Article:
Daily Press
Copyright © 2005, Daily Press

Tuesday, June 21, 2005


Edition: Final
Section: Money & Work
Page: C8
Column: Small Business Spotlight | Patrick’s Hardware
Dateline: HAMPTON
Illustration: Staff photos (b&w) by KENNETH SILVER
Caption: Cary Patrick Jr., left, owner of Patrick’s Hardware, helps customer Melvin Carter by getting filters from a top shelf.

Simon Toliver waters plants for sale in front of Patrick’s Hardware in Hampton. This Hampton institution handles giant competitors by carving out small niches.

Cary Patrick started out as a business major in the 1970s but ended up earning a history degree. It was a fitting start to a career in the family hardware business, started by his grandfather in 1895. Patrick’s Hardware still thrives in downtown Hampton by giving customers what they can’t get from larger competitors, plus many of the things they can get elsewhere. The old brick store with three additions and scuffed up hardwood floors has a Web site where customers can shop 24-hours a day.

Pig rings — mostly used for household applications these days, not for actual swine: Got ’em.
Bronze screens for windows and porches — expensive but durable: Right here.
Antique-style locks and hinges for your older home? No problem. It’s nestled among the lawn mowers, tools and gardening supplies.

“Twenty-five percent of what we carry, the big-boxes don’t stock,” Patrick said.The business outlasted four others that it once co-existed with when downtown Hampton was the city’s only business district. It has seen other big chains, such as Home Quarters and Builders Square, come and go. By carving out niches in the glass business and contractor services, the little store is holding its own against the likes of Lowe’s and Home Depot. To compete, Patrick says he has exploited the fact that his company can change course as quickly as a dinghy while his larger competitors turn as slowly as aircraft carriers.

“We’ve made dramatic changes in the last 15 years,” Patrick said. “We can stop on a dime, and we don’t have to have a bunch of people making decisions.”Two key decisions have helped the business thrive, he said. One was carving out a niche in the glass business, opening Patrick’s Glass in 1995. That store specializes in commercial and residential glass, construction and repair. “It’s another source of income,” he said. “Glass and hardware naturally go together.” The other important move was choosing Memphis, Tenn.-based Orgill as a supplier in the late 1990s. “Home Depot was coming to town, and I wanted outpricing to be competitive to begin with,” he said.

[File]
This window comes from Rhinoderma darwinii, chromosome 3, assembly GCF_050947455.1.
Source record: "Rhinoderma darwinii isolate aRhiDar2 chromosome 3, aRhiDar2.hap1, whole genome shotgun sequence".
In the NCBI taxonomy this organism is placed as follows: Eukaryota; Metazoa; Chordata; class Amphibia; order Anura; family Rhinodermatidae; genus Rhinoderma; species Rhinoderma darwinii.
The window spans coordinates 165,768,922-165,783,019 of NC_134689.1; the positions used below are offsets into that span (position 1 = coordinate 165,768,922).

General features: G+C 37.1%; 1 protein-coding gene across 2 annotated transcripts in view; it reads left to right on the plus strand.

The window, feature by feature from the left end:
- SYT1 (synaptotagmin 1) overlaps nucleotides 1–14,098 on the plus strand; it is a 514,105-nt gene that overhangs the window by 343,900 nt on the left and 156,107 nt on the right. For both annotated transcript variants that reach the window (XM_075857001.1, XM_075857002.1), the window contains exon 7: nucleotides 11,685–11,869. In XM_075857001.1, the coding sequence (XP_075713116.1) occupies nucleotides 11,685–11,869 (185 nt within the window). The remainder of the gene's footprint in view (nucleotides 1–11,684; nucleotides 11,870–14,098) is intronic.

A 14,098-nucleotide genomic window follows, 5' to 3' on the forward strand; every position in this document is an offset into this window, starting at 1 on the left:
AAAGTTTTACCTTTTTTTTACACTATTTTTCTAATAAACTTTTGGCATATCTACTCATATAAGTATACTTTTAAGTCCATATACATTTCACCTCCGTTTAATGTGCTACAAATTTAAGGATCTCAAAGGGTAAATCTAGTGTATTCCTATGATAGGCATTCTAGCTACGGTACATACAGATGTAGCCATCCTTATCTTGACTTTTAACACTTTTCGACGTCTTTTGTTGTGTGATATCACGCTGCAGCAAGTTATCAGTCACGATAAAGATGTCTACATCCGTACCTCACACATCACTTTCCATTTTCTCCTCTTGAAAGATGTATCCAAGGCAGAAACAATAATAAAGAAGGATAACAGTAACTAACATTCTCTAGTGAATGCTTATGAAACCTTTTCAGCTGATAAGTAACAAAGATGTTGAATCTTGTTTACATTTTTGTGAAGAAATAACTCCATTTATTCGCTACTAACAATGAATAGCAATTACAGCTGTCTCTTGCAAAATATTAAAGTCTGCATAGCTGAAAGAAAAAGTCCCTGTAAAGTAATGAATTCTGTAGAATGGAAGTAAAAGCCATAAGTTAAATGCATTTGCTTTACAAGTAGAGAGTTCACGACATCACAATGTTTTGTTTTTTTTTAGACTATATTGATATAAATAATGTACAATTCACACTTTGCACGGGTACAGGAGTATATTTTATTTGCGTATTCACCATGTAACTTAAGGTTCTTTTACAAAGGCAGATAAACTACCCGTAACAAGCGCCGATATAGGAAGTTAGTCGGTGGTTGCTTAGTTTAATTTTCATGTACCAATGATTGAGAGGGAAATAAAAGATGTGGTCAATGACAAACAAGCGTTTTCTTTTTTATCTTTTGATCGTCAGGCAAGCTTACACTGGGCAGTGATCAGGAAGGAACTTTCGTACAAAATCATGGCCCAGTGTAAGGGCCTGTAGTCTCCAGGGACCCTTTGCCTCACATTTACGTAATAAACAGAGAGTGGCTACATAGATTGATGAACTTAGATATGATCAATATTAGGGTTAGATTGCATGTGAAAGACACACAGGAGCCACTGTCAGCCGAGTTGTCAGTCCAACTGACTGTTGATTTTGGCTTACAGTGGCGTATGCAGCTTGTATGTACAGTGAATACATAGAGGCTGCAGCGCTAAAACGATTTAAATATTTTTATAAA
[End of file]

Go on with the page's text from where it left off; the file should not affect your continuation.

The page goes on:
The privately held company operates five distribution centers across the country. Unlike co-ops that other small hardware stores use for leveraging buying power, Orgill imposes no membership or buy-in fees on the stores it works with. Cary buys products as he needs them and can have special orders shipped. Mostly, the store works with contractors, with two-thirds of its business coming from the construction trade. Orgill performs an annual market study to make sure its prices match others in the marketplace, and it provides a salesman to work in the store one day a week.

Will there be other Patricks to take over when the time comes for Cary Patrick to pass the baton? It’s too soon to say. One son just graduated from college and will start his accounting career with KPMG in Washington. His other son is 14 and occasionally pitches in at the store alongside workers who have been employed there for decades. Patrick himself wasn’t allowed to work there until he was 18 because the effort his father and cousin required would have taken away from his studies. He has relaxed things a bit around there, he said. “When I came to work in 1976,” he said, “my cousin Woody and my father, Cary Sr., told me vacation meant you’re sick — retirement meant you’re dead.”


Hardware store specializing in supplying contractors; a spin-off business specializing in glass.
395 W. Queen St.
Opened as a general store in 1895 by W.T. Patrick. Two sons took over the business, and they passed it down to their sons.
Always treat the customer the way you would want to be treated; be willing to change with the times.

Keywords: Company Profile

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